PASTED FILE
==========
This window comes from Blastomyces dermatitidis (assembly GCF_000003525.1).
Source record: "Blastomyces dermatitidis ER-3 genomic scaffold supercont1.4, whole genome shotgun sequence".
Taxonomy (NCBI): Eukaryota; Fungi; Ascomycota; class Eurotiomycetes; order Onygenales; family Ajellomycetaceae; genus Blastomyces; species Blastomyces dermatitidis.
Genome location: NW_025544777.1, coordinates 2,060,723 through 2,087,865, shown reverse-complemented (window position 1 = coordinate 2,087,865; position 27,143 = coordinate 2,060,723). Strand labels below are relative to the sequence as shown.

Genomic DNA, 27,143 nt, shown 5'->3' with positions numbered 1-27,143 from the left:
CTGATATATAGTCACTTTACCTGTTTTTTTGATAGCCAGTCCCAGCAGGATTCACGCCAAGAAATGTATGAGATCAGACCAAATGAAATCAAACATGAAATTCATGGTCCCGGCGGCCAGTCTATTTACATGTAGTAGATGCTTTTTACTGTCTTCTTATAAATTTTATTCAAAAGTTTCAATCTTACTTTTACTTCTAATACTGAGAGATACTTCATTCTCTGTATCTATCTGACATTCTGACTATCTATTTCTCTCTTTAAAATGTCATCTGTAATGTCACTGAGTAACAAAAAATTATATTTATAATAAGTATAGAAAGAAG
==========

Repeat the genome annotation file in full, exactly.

This window comes from Blastomyces dermatitidis (assembly GCF_000003525.1).
Source record: "Blastomyces dermatitidis ER-3 genomic scaffold supercont1.4, whole genome shotgun sequence".
Taxonomy (NCBI): Eukaryota; Fungi; Ascomycota; class Eurotiomycetes; order Onygenales; family Ajellomycetaceae; genus Blastomyces; species Blastomyces dermatitidis.
Genome location: NW_025544777.1, coordinates 2,060,723 through 2,087,865, shown reverse-complemented (window position 1 = coordinate 2,087,865; position 27,143 = coordinate 2,060,723). Strand labels below are relative to the sequence as shown.

Genomic DNA, 27,143 nt, shown 5'->3' with positions numbered 1-27,143 from the left:
CTGATATATAGTCACTTTACCTGTTTTTTTGATAGCCAGTCCCAGCAGGATTCACGCCAAGAAATGTATGAGATCAGACCAAATGAAATCAAACATGAAATTCATGGTCCCGGCGGCCAGTCTATTTACATGTAGTAGATGCTTTTTACTGTCTTCTTATAAATTTTATTCAAAAGTTTCAATCTTACTTTTACTTCTAATACTGAGAGATACTTCATTCTCTGTATCTATCTGACATTCTGACTATCTATTTCTCTCTTTAAAATGTCATCTGTAATGTCACTGAGTAACAAAAAATTATATTTATAATAAGTATAGAAAGAAG